Sunday 5 April, 2020

Local personal care, beauty industry reacts to coronavirus spread

Local barbers and hairstylists have a duty to be free from COVID-19. (iStock photo)

Local barbers and hairstylists have a duty to be free from COVID-19. (iStock photo)

Report by Claude Mills and Kadeem Rodgers

As the new reality of the global pandemic caused by the coronavirus (COVID-19) takes effect, the economic fallout will reverberate through several industries.

The local cosmetic and beauty industry is already reeling as its players scramble to navigate unfamiliar waters and adhere to the battery of rules and protocols triggered by the scary momentum of the outbreak.

Some beauty insiders are, however, not in panic mode, and with good reason: the industry stands on sanitisation and clean practices as it is highly regulated by the public health authority.

Even so, Jamaica’s Prime Minister Andrew Holness has indicated that public health laws will be strictly enforced as the government seeks to contain the spread of the coronavirus locally.

All food, cosmetic, and related industries are obligated to be free of COVID-19.

Failure to adhere to the laws while continuing to work in these industries is an offence, Prime Minister Andrew Holness advised viaTwitter on Friday.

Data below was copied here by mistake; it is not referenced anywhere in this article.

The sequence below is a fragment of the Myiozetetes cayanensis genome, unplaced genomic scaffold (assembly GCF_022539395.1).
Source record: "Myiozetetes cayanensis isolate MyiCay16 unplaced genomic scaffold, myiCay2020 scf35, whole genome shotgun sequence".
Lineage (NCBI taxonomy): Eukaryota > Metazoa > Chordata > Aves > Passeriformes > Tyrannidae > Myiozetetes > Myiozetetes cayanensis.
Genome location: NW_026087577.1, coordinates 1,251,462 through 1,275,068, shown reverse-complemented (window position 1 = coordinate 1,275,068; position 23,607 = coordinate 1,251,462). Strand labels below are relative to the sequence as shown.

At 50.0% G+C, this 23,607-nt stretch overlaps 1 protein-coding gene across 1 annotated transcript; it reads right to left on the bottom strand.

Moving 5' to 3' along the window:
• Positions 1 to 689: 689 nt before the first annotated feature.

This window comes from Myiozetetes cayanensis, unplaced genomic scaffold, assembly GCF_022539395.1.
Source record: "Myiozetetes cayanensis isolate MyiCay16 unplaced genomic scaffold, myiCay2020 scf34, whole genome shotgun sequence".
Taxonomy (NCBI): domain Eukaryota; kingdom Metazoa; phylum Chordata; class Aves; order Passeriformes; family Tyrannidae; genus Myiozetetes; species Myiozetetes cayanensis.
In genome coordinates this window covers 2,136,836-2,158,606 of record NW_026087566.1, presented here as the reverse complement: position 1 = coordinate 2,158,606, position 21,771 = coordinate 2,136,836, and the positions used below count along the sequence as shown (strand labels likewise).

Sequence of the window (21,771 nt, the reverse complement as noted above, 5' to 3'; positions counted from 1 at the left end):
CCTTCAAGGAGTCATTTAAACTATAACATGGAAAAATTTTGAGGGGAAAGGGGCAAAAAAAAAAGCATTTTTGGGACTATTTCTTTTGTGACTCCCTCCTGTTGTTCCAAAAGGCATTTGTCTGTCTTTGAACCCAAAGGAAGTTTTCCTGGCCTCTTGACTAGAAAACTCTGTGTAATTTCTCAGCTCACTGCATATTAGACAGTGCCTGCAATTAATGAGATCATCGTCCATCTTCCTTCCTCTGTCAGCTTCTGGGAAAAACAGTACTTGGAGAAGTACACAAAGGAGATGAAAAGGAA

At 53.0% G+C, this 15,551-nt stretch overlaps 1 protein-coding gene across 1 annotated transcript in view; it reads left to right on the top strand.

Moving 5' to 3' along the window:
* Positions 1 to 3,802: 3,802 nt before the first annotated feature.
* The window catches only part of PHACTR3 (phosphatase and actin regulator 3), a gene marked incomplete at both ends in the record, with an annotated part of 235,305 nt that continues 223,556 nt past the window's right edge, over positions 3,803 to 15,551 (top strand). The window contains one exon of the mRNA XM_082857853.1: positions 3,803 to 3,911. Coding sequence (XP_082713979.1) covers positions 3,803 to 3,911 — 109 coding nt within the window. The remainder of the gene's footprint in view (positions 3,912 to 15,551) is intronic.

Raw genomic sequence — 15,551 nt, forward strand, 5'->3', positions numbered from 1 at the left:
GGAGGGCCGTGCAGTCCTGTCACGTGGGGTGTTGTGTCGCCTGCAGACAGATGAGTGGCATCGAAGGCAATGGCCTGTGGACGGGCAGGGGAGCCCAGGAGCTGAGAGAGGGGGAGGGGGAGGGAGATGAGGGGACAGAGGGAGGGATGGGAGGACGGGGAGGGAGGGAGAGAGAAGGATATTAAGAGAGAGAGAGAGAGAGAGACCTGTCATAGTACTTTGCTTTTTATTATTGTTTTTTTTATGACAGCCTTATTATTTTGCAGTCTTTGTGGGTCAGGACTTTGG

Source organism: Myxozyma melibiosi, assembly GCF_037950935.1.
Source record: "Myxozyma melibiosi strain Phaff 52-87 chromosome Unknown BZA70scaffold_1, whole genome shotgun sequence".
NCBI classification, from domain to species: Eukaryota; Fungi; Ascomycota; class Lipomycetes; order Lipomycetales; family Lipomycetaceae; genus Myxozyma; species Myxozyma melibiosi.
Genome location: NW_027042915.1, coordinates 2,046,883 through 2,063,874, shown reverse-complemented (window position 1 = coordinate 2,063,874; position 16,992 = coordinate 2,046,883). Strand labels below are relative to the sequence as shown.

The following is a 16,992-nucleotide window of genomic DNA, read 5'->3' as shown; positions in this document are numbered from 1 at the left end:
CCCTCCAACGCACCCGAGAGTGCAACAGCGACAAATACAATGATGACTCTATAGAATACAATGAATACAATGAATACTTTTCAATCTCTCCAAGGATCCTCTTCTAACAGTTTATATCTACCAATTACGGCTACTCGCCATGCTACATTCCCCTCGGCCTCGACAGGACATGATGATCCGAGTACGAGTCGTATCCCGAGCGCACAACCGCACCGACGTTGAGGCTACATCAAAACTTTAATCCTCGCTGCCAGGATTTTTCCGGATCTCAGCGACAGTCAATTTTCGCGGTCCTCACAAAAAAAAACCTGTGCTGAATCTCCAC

With that said, there are considerations for an industry susceptible to transmission given the intimate nature of many procedures.

These range from make-up artistry, hair styling, facials… – services that involve personal contact.

What does this mean for that brow tint appointment you had scheduled? Worst case scenario is that your therapist will cancel or postpone.

You also have a duty of community care to cancel your appointment if you feel ill or symptomatic or may have been in contact with someone diagnosed.

Nonetheless, beauty industry leaders have been preparing for COVID-19.

For instance, The Body Studio Skincare, based in Montego Bay and Kingston, is requesting all clients who have travelled to China, Italy, Iran, South Korea, France, Spain, Germany, or Japan within the last three weeks to reschedule any upcoming appointments as a precautionary measure.

China has been at the centre of the COVID-19 outbreak since the virus was first detected in November, and still has the highest number of confirmed cases and deaths, at 80,801, and 3,176 respectively.

Europe has become the new epicentre of the pandemic as cases in China slow and the deadly coronavirus runs through Italy and nearby countries, the World Health Organisation said on Friday.

Michelle Vernon, CEO of Body Studio Skincare

As such, Body Studio has asked clients feeling ill to use discretion and not expose others. The company is also moving to keep fewer clients within its space at a time.

“We will be adding more time to the duration of our services to allow for buffer time between one client exiting service and another entering service, Body Studio, owned by Michelle Vernon said in a notice to clients.

This will limit the likelihood of running into other clients in our studios and reduce the number of people in the waiting areas,” a release from the Body Studio Skincare added.

Some businesses that offer in-store make-up applications have now discontinued that service.

Fontana Pharmacy has suspended all cosmetic activities at its stores but make-up is still being sold in its beauty department.